451 Alliance members are routinely asked about their overall cloud computing. The goal? To find out whether cloud is seen as just another next-generation infrastructure environment or whether it’s a foundation for a more fundamental reimagining of IT and/or a proactive way of getting out from under the technical debt of legacy applications and infrastructure.
Data from a recent 451 Alliance survey suggests that a major shift in organizations’ overall approach to cloud transformation may be underway.
IT professionals seem to be taking a more pragmatic view, seeing the transition to cloud not so much as the embrace of a radically new approach to IT, but as an opportunity for IT refresh, reorganization, and reinvention. As a result, we may be reaching the ‘beginning of the end’ (homage to Winston Churchill) of the initial ‘lift-and-shift’ phase in organizations’ journey to cloud.
Journey to the Cloud: Beyond ‘Lift-and-Shift’
Organizations were evenly split in their approaches to deploying applications in cloud environments at the end of 2015:
- Basic lift-and-shift of existing applications into new infrastructure environments (i.e., cloud)
- The more complex approach of leveraging cloud environments as a way to both modernize applications and shift them off-premises
- The more forward-looking ‘clean slate’ approach of tapping cloud environments as the execution venue for new applications and workloads that factor into broader digital transformation initiatives.
By the end of 2016, basic lift-and-shift as a primary swim lane in the enterprise journey to cloud appeared to have run its course. One factor is that organizations simply ran out of legacy applications running on end-of-life hardware. Alternatively, organizations are revising their thinking on existing legacy applications, preferring to just retire them or simultaneously refresh the application and the infrastructure through factoring for operation in a cloud environment.
Making Most of Cloud-Based IT
A few years ago when cloud was cutting-edge emerging technology, the industry buzz was all about getting into the cloud. Now that about 90% of organizations use some type of cloud environment (public or private, on-premises or off-premises) for their workloads and applications, a new issue arises: how can organizations leverage cloud to transform their IT environments?
Here are a few ways to get there:
- Take an inventory of existing applications and workloads. Don’t assume that the entirety of legacy IT needs to be lifted and shifted to the cloud. We commonly hear from Alliance commentators about apps that are too old to run in the cloud and that are therefore prime candidates for retirement.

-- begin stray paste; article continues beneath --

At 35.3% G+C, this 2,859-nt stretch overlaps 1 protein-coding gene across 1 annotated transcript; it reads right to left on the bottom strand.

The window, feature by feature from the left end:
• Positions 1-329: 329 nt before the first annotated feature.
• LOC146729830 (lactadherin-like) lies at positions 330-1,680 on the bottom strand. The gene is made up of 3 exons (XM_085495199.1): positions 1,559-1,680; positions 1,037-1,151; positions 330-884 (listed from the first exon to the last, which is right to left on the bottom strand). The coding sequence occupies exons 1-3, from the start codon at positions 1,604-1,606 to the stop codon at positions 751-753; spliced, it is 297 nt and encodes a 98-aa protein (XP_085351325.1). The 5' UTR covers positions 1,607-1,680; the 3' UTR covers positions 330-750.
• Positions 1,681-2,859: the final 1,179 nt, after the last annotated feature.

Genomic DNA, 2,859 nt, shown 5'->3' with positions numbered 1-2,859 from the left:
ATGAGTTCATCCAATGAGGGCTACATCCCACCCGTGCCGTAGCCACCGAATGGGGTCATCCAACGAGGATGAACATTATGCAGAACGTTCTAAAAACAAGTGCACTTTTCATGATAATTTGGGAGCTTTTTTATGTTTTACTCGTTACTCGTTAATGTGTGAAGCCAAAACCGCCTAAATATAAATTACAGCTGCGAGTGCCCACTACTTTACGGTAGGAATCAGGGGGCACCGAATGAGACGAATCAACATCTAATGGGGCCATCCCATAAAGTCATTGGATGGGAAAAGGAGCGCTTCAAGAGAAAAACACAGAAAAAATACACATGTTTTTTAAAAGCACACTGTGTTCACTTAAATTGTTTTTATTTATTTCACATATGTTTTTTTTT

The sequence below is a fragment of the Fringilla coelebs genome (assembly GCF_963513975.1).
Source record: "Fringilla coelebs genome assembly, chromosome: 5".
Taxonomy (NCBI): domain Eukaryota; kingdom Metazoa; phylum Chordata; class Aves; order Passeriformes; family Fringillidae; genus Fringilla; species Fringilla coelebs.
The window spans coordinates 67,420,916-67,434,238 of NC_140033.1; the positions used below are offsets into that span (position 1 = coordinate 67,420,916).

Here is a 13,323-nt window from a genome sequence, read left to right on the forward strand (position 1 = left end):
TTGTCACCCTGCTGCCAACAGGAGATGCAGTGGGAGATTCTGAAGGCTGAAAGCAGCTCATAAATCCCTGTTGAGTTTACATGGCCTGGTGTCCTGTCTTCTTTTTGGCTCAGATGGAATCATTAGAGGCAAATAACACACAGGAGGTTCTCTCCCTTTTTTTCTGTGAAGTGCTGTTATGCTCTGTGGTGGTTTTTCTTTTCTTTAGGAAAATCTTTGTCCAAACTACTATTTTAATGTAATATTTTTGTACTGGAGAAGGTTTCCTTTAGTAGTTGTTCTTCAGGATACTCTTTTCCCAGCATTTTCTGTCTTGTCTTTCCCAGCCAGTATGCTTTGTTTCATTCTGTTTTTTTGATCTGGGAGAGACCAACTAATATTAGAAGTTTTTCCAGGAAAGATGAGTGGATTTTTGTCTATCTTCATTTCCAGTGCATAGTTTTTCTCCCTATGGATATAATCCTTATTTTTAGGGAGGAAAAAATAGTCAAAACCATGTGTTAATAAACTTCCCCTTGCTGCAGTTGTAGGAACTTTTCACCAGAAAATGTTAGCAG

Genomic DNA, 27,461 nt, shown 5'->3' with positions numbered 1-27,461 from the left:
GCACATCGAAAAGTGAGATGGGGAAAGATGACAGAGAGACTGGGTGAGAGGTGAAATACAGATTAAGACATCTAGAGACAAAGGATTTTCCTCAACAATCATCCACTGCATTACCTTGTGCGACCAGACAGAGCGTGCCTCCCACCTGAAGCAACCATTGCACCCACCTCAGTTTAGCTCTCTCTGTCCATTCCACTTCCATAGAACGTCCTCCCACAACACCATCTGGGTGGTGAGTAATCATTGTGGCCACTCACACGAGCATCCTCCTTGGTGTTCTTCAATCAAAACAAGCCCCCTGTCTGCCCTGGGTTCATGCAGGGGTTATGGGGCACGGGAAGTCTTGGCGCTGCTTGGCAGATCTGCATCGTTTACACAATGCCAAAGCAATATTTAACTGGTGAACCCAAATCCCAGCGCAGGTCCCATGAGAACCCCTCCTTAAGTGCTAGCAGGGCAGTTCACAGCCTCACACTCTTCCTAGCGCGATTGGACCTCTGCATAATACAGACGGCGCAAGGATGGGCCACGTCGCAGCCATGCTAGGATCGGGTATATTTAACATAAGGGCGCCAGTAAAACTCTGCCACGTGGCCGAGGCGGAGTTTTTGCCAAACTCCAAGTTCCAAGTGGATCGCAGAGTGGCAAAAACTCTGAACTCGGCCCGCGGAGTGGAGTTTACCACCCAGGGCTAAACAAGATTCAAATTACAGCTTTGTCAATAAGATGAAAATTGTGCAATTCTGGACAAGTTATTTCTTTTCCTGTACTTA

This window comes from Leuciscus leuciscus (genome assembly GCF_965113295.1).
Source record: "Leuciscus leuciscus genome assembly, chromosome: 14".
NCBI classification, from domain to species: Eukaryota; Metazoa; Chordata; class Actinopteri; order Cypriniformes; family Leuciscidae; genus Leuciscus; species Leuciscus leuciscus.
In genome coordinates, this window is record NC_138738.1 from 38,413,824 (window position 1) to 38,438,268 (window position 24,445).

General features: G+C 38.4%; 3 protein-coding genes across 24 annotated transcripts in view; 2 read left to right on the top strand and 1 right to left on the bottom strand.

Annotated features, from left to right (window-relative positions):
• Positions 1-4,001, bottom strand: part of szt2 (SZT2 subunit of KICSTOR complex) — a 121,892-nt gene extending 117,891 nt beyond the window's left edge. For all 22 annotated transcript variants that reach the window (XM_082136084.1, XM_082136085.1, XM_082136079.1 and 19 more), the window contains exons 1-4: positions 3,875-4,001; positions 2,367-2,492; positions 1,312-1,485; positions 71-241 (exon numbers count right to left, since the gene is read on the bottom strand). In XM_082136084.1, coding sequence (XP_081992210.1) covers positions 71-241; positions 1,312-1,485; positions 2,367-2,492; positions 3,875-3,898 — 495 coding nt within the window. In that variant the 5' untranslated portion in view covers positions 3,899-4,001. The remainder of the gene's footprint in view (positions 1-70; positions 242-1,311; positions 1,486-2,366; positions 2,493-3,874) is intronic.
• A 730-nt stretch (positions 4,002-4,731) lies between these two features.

- Cloud environments provide an ideal opportunity for application/workload overhaul. Organizations’ cloud strategies (especially with regard to public cloud environments) are often top down decisions. This situation opens the door for senior-level IT practitioners clean up homegrown application code, explore open source alternatives, and/or implement more agile approaches to application development.
- Be aware of the multiple drivers of cloud adoption. The majority of organizations once pointed to cost savings as the primary motive behind cloud adoption. Now, however, agility, time-to-market, scalability and other issues are increasingly part of the mix. Organizations should think about which factors are most important for the individual workloads or projects being considered for placement across the range of cloud environment options.
- There is no ‘One Cloud to Rule Them All.’ Public cloud IaaS exists alongside on-premises private cloud, private cloud stacks co-located in third-party datacenters, hosted private cloud services, and SaaS as options for workload placement. Even organizations adopting a ‘cloud-first’ approach to net-new applications and IT projects will likely need to leverage existing on-premises ‘systems of record’ as part of the overall workload.
Our research shows that organizations are toward the cloud-first approach for individual IT projects and for IT overall. This new direction signals progression along the cloud maturity curve, which means that IT decision-makers and practitioners will need to develop IT processes, policies, and personnel that are in line with modernized agile, flexible infrastructure.